Studies were searched in Medline, using PubMed with the search terms 'emergency' and 'pain protocol'. This search was last performed on May 22nd 2020 and yielded 2479 hits.
Eventually, studies in which the authors described the implementation of a pain protocol in the Emergency Department were selected. Study populations consisted of adult patients (or mixed study populations including younger patients), regardless of disease or condition. Study type didn't matter for inclusion in this review, studies did not require a comparison (as long as the 'after-implementation' study period was reported).
This search strategy resulted in a total of 28 studies that were critically appraised according to the OCEBM levels of evidence. Additionally, these levels of evidence were used to state a level of recommendation after analyzing several studies describing the same endpoint.
Almost all studies used different study methods, evaluated different study populations with in- and exclusion criteria and evaluated several different outcomes. Moreover, these outcomes were measured at different endpoints. These distinct features of all studies included in this review made it not possible to pool study results and the current review cannot be regarded as a systematic review with a meta-analysis.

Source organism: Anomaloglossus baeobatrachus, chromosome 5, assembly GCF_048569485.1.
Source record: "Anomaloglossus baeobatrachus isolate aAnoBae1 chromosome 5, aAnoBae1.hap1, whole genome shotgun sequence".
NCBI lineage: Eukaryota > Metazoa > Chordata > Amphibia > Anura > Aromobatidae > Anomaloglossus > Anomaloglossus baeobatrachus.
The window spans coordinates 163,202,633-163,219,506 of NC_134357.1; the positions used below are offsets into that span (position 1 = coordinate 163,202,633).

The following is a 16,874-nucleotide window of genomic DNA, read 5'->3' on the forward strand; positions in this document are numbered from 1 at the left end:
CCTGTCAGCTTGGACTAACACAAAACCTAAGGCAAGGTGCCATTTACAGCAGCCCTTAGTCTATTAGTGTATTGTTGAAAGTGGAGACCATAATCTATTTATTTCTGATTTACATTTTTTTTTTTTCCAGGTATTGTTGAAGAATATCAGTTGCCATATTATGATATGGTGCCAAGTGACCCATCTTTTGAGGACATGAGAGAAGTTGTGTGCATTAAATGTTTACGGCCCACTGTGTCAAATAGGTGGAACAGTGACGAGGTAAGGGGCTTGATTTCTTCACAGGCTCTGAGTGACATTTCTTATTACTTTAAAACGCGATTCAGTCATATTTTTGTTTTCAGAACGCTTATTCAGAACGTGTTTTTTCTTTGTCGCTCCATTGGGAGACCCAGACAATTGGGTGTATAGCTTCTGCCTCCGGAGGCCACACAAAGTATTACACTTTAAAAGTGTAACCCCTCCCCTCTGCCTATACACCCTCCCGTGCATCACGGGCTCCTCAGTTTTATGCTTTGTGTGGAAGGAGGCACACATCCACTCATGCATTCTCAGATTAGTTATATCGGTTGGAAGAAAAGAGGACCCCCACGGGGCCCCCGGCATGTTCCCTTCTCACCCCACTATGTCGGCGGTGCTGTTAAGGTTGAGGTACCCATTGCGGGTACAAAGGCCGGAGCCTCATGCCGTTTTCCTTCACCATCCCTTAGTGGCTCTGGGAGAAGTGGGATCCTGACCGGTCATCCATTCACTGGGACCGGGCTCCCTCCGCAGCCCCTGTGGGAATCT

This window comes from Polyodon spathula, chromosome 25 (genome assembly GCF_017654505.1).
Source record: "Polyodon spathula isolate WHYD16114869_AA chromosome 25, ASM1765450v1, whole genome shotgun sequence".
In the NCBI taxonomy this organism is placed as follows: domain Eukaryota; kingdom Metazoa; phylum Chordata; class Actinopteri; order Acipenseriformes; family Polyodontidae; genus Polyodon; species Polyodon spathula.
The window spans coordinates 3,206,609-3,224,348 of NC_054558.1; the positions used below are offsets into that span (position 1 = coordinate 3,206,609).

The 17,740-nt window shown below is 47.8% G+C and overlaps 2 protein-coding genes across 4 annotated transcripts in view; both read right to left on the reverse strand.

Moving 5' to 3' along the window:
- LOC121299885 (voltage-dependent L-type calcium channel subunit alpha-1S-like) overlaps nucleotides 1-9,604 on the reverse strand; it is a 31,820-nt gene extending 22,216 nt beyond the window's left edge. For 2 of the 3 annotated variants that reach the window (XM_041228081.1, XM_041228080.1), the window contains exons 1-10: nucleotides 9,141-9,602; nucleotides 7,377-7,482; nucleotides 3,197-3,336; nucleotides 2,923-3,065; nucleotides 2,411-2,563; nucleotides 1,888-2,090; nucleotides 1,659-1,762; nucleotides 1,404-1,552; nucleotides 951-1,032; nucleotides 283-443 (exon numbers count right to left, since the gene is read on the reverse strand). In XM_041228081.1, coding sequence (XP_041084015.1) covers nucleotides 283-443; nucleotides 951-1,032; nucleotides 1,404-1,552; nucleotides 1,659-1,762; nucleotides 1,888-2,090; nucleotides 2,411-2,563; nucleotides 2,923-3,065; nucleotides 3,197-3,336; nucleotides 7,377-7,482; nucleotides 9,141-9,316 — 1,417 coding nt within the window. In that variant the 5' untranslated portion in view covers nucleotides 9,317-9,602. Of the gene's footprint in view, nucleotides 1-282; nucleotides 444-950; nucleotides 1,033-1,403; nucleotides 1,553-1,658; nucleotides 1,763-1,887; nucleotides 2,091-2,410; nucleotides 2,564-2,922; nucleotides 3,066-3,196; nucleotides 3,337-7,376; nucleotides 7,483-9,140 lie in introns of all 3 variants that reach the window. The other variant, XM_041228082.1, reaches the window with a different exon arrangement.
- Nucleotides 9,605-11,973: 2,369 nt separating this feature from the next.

Besides, all studies reported different types of a pain protocol. Therefore, the choice was made to analyze studies together based on the type of pain protocol that was described. This resulted in the distinction of 3 types: 'nurse-initiated', 'nurse-driven' and a 'pain protocol in general'. In a way this makes the most sense, as time to analgesia and safety might be more important in a nurse-initiated pain protocol as (triage) nursing staff might administer opioid analgesics completely autonomously. However, it should be noted that although it was not explicitly described in studies evaluating a 'pain protocol in general', some might have been nurse-driven or even nurse-initiated as well.